Decision on TIF South district tabled for two weeks; Bergman wants to learn voting process for six taxing bodies

Douglas Peterson

Douglas Peterson, who manages multiple properties near the intersection of Eighth and State, speaks to the Quincy City Council during Monday's meeting. | David Adam

QUINCY — A long-awaited vote on an ordinance approving a tax increment financing plan on Quincy’s south side was delayed for two more weeks on Monday night.

The heads of the Great River Economic Development Foundation, Quincy Area Chamber of Commerce and The District made their cases for the city’s third designated TIF zone during last week’s Quincy City Council meeting. TIF districts dedicate a portion of tax revenues generated within the TIF for improvements within those zones. The proposed TIF would be in the German Historic Village area, encompassing 14 square blocks and approximately 125 private parcels around Eighth and State streets.

When it came time for the Quincy City Council to vote on the TIF ordinance, Ben Uzelac (D-7) made a motion to approve the ordinance, and Jack Holtschlag (D-7) seconded the motion. When Mayor Mike Troup asked for discussion among the aldermen, Mike Rein (R-5) spoke first.

“There’s been some recent developments in terms of the Joint Review Board and how it was handled in other taxing districts,” Rein said about the six-person body that voted 5-1 in February in favor of the TIF district. “The degree of confusion is significant, and I think we ought to table it for two weeks.”

Jeff Bergman (R-2) seconded Rein’s motion to table. When Uzelac said, “I’ve already got a motion on the floor,” no other alderman nor the mayor spoke up. Bergman then called for City Planner Chuck Bevelheimer to the podium, and Mike Farha (R-4) said Rein’s motion table took precedence and Uzelac couldn’t talk about his motion.

“The table motion was not seconded,” Troup said. 

After Bergman said he seconded Rein’s motion (and several aldermen agreed), Troup said, “I didn’t hear that.”

Uzelac’s motion never was reintroduced. The vote to table the motion was approved 9-4, with Uzelac, Holtschlag, Jake Reed (R-6) and Ken Hultz (R-3) voting no.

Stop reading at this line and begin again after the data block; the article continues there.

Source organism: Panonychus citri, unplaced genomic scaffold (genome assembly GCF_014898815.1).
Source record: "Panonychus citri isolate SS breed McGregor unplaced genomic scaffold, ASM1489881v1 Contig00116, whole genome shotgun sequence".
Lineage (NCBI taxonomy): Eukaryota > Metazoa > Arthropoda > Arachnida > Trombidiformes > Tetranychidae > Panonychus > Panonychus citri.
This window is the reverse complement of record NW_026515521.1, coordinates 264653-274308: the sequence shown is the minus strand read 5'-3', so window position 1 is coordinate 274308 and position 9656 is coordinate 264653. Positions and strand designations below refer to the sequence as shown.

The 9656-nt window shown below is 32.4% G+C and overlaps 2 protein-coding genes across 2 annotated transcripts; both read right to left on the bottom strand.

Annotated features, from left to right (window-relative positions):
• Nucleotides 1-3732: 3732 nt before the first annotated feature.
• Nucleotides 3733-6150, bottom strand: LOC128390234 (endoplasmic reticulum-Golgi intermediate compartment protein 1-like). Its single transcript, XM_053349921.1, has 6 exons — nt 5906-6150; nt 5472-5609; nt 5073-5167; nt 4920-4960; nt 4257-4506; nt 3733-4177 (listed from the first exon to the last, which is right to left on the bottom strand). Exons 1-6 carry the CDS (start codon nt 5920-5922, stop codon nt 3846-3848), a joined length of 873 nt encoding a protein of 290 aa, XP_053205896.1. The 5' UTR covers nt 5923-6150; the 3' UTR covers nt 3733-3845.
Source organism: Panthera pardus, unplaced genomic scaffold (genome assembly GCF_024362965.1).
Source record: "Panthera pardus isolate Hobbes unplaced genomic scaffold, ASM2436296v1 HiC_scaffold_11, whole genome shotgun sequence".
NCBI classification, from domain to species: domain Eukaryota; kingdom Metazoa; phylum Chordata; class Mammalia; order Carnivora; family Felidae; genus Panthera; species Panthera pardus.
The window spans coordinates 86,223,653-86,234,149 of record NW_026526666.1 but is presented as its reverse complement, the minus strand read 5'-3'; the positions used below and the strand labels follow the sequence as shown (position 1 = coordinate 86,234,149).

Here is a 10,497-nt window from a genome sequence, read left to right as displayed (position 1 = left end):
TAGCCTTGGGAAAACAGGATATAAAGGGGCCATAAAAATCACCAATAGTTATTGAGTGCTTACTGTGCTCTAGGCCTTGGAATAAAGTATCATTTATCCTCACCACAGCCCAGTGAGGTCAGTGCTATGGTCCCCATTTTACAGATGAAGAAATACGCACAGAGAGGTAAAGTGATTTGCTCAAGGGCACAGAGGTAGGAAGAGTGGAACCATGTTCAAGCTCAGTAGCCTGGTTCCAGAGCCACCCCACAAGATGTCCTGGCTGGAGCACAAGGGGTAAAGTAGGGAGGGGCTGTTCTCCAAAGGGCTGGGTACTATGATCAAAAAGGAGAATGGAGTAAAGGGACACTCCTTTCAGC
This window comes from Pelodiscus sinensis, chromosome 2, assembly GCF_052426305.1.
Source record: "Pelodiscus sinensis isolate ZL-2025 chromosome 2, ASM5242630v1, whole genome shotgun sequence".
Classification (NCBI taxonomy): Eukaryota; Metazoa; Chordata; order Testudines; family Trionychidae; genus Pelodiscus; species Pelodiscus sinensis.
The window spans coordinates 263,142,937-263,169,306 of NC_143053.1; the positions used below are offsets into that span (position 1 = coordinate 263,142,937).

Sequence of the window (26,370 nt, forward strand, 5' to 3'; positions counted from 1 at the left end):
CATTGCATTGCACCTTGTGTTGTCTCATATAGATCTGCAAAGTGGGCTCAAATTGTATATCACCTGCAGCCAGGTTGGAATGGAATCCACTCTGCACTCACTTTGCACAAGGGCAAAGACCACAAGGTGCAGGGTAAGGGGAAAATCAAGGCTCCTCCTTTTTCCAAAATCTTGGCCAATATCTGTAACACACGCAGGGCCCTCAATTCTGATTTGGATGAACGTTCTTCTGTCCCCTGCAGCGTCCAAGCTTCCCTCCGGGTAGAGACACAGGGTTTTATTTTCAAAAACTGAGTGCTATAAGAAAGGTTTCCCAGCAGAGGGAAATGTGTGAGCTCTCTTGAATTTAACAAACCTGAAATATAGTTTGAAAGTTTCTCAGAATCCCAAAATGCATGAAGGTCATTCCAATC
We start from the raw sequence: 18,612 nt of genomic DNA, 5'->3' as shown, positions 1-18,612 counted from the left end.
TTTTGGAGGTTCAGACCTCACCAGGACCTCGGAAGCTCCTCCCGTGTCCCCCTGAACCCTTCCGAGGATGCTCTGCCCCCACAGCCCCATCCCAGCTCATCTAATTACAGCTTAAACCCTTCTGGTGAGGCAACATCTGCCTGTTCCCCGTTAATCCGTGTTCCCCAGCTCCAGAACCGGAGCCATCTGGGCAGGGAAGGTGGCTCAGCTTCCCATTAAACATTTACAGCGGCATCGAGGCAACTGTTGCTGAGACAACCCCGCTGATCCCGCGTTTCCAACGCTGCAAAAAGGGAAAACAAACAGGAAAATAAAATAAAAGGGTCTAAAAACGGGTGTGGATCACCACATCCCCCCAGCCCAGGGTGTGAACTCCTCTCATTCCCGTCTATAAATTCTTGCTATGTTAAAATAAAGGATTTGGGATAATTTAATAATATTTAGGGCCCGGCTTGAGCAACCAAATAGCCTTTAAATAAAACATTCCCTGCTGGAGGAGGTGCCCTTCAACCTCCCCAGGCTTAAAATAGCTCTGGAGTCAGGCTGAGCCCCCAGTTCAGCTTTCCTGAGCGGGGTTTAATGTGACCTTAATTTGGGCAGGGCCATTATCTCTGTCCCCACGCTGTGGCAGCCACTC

Later in the meeting, Bergman asked Bevelheimer to review an email Bergman sent to him Monday morning, asking for the roll call vote on the TIF South district from each of the city’s six taxing bodies (Quincy School Board, Quincy Township, Adams County Board, John Wood Community College, Quincy City Council and Quincy Park District). Each taxing body has one representative on the TIF Joint Review Board.

“The Joint Review Board is, for the statute, the requirement that the city has to seek approval of a TIF district,” Bevelheimer said. “They voted 5-1 to support a recommendation for the TIF district to go forward, and that’s the recommendation that, in essence, staff administration is working off of. 

“Prior to that, just like we met with most of you, we went through the TIF redevelopment plan project area with the taxing bodies’ leadership … and asked them if they would like for us to meet with them or meet with their boards in a public session to review that effort. None of the boards asked us to do that. So we felt comfortable that the Joint Review Board represented the taxing bodies in the presentation of the TIF South plan.”

Bergman asked if each taxing body conducted a vote for its support of the new TIF district. (The Quincy Park District was the only taxing body to conduct a public vote, voting 4-3 against it on Jan. 17.) Bevelheimer explained the representatives selected by each taxing district cast their votes, and whether a taxing body decides to publicly vote on the issue beforehand is up to each taxing body.

“I don’t want to interrupt, but (Quincy) Township didn’t send (representative) Lisa Gasko,” Rein said. “We didn’t have a township meeting to discuss it.”

“Well, that’s up to the township. I can’t tell them how they designed that,” Bevelheimer said.

Later Bergman asked, “Did the rest of the governing bodies … did any of the elected officials vote on this? Or was this a decision made by the chairperson or the president of these governing bodies to send any representative to this board to voice their opinion?”

“I don’t have an answer for that,” Bevelheimer said.

“There’s the question,” Bergman said. “There’s a frustration. Therefore, we’re kind of in a gray area right now.”

“There’s not a gray area,” Bevelheimer said. “We followed the statute.”

“What is not gray about the elected officials, who are supposed to be the voice and representing the taxpayers of Adams County, having the information given to them and having the ability to have their voice heard whether or not to give up this excess tax revenue?” Bergman said. “Other than this kind of sounds like a backroom deal to me with a handful of people.”